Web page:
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Julian the Apostate (d. 363)

Today marks the 1650th anniversary since the death of the last pagan Roman emperor (Julian the Apostate). His death marks the beginning of the permanent ascendancy of Christianity as a religio-political force in the Roman Empire, Europe, and the Mediterranean world. Interestingly, Emperor Julian was killed by an Arab (possibly Christian) assassin from the tribe of Ta’i in Syria and Iraq while he was campaigning against Sassanid Iran.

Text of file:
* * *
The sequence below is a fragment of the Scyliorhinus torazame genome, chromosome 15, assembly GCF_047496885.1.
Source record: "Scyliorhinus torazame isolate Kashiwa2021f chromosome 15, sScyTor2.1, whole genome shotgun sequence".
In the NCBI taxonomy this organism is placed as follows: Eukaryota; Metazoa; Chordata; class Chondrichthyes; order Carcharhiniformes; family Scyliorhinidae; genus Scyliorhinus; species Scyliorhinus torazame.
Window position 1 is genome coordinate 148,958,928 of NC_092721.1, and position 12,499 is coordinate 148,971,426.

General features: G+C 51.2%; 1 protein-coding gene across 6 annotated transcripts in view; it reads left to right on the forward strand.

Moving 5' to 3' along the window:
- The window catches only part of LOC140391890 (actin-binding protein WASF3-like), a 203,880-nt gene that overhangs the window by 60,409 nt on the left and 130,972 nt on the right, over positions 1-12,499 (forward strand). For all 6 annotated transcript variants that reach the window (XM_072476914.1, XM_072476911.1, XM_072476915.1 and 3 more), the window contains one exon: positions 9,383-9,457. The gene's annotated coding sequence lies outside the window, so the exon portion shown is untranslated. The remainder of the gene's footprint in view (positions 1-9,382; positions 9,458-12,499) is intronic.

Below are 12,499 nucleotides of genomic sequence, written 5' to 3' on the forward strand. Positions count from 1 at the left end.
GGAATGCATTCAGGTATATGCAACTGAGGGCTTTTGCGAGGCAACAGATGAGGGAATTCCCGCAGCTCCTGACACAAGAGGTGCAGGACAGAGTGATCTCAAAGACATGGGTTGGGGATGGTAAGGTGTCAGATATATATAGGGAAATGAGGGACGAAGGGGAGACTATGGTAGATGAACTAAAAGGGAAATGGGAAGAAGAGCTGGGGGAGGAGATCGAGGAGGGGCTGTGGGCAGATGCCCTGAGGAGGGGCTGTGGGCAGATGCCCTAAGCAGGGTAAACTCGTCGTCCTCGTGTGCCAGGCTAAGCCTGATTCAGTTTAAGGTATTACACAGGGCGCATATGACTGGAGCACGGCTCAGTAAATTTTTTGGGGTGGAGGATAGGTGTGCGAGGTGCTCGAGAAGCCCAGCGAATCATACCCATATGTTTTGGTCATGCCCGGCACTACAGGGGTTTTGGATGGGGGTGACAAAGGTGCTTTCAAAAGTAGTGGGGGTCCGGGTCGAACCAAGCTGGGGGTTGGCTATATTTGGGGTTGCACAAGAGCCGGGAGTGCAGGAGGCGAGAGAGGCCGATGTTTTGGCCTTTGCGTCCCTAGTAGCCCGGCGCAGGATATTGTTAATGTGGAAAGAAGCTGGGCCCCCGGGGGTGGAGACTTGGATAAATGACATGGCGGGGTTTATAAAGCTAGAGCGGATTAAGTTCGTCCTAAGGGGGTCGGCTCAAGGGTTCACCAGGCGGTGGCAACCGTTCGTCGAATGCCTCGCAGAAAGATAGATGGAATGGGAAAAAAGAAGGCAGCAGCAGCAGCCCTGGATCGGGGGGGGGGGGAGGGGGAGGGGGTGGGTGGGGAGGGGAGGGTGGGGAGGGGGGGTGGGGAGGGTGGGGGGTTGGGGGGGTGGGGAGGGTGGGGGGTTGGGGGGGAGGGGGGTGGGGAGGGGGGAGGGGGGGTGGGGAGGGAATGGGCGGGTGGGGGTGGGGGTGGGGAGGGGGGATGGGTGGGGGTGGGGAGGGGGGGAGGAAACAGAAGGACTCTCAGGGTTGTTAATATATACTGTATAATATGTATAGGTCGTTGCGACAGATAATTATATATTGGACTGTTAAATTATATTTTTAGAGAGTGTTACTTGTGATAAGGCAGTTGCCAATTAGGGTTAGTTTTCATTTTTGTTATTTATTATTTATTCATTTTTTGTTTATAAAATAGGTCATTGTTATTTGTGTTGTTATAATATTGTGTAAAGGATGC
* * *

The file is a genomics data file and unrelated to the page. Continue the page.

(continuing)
This Coptic icon, which represents Julian being killed by St. Mercurius (known as “Abu Seifein” or “Master of the Two Swords” in Arabic), is interesting because it shows how Middle Eastern Christianity transformed the death of Julian into a miraculous event.


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